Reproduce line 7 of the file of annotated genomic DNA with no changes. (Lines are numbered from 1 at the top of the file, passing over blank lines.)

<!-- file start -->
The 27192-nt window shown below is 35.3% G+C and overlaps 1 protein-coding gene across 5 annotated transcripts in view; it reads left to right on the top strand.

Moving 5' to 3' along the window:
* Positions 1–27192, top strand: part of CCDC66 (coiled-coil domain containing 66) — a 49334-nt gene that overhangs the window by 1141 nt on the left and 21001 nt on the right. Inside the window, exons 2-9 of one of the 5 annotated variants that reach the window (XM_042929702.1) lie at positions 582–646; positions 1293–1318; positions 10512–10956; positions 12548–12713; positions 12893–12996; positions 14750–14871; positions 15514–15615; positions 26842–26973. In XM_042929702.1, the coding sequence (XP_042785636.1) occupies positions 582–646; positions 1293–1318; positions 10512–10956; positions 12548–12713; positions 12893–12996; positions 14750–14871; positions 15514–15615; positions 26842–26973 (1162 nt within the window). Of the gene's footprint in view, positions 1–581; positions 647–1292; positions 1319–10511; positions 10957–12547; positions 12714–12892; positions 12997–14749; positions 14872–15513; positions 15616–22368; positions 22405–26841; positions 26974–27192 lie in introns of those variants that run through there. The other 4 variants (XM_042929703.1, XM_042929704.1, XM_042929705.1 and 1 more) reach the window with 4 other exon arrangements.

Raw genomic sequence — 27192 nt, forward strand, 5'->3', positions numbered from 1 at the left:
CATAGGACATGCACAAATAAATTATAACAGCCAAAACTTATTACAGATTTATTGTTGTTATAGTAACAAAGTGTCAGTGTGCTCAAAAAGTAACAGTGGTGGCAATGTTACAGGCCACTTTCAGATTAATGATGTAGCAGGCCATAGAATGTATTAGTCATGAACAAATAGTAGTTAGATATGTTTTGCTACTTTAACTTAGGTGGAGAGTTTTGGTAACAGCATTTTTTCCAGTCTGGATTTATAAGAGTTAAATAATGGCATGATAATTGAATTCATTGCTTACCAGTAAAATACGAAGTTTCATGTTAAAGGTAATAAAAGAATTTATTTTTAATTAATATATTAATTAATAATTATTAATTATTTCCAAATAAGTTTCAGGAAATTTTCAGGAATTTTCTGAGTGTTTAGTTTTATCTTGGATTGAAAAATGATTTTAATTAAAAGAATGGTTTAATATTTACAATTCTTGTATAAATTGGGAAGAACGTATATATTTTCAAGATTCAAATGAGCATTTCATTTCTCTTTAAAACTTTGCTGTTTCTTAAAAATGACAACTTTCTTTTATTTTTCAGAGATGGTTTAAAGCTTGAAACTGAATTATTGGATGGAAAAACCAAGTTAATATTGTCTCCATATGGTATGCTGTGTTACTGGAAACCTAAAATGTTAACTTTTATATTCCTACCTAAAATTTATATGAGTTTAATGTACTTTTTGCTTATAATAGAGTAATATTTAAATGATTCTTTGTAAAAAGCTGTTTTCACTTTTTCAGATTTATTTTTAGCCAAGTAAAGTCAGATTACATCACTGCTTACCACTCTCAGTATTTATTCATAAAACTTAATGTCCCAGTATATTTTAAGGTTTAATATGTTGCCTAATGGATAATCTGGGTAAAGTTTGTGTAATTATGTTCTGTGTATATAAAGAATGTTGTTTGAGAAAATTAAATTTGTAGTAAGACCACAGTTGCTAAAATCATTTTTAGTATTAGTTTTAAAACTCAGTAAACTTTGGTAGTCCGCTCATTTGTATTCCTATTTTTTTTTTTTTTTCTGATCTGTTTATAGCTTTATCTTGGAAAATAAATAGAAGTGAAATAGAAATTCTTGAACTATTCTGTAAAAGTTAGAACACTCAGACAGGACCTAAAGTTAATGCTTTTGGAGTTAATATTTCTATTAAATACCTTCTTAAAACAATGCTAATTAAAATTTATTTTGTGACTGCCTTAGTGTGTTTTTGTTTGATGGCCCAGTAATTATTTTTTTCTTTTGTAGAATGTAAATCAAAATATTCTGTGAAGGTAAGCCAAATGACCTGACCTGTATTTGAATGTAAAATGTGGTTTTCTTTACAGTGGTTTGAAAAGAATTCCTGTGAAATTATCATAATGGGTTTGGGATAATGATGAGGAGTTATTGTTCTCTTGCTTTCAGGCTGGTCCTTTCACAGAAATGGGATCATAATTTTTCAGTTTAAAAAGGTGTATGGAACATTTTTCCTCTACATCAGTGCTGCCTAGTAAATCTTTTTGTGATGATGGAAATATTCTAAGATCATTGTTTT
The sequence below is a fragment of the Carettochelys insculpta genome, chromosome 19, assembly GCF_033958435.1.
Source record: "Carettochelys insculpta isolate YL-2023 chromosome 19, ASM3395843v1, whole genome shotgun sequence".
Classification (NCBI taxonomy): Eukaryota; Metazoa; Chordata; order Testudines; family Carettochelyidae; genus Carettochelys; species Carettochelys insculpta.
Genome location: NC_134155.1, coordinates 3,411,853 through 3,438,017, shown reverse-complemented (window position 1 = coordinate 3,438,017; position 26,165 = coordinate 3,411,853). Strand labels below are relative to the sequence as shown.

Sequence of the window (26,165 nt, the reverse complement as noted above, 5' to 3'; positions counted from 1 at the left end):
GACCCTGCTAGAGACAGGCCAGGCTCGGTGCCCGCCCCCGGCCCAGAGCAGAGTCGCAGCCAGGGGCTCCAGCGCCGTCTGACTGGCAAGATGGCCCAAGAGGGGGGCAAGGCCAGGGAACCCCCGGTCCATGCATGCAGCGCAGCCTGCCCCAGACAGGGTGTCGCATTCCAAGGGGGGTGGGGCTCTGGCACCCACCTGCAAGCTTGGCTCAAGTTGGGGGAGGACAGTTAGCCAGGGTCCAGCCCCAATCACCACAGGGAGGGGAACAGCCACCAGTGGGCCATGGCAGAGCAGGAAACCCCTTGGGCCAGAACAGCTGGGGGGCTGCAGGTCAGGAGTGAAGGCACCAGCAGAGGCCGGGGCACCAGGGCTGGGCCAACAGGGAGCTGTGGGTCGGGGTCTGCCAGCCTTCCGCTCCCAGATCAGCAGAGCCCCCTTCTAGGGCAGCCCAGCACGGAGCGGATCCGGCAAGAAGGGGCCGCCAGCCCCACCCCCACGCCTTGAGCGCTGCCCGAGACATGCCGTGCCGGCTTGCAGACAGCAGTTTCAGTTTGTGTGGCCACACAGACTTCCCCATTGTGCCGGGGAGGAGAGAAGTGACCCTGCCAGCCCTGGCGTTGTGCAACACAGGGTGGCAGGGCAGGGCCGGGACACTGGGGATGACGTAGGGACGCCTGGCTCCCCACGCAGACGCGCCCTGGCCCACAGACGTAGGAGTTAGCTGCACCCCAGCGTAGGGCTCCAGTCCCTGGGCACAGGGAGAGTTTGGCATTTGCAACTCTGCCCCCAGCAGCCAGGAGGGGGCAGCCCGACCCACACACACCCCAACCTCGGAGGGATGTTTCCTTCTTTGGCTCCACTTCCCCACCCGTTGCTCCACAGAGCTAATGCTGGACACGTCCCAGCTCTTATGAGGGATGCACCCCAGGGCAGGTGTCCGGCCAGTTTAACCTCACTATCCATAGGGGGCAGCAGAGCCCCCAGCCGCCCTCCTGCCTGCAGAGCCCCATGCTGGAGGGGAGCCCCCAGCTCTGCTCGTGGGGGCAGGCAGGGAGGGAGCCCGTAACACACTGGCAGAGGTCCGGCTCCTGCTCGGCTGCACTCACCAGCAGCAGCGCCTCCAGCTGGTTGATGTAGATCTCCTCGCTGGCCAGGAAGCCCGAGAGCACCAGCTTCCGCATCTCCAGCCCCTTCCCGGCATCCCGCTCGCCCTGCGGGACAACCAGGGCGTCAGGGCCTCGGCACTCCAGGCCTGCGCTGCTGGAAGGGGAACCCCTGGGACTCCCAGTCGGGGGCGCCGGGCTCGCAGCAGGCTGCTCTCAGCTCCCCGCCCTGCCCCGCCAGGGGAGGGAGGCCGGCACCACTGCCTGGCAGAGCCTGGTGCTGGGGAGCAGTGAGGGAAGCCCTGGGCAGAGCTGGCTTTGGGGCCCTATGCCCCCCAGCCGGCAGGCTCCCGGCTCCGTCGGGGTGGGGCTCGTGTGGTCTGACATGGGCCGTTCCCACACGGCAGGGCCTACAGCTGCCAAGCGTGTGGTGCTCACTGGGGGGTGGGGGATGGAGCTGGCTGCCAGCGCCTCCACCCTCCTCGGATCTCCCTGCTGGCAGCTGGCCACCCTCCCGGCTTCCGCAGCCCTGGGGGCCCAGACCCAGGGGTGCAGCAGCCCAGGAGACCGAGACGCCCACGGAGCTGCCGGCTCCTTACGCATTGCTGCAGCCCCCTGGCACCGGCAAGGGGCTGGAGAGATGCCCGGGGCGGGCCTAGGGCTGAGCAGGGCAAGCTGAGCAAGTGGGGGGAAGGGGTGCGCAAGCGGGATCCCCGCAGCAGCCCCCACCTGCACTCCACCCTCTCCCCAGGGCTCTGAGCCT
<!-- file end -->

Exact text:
Source record: "Carettochelys insculpta isolate YL-2023 chromosome 19, ASM3395843v1, whole genome shotgun sequence".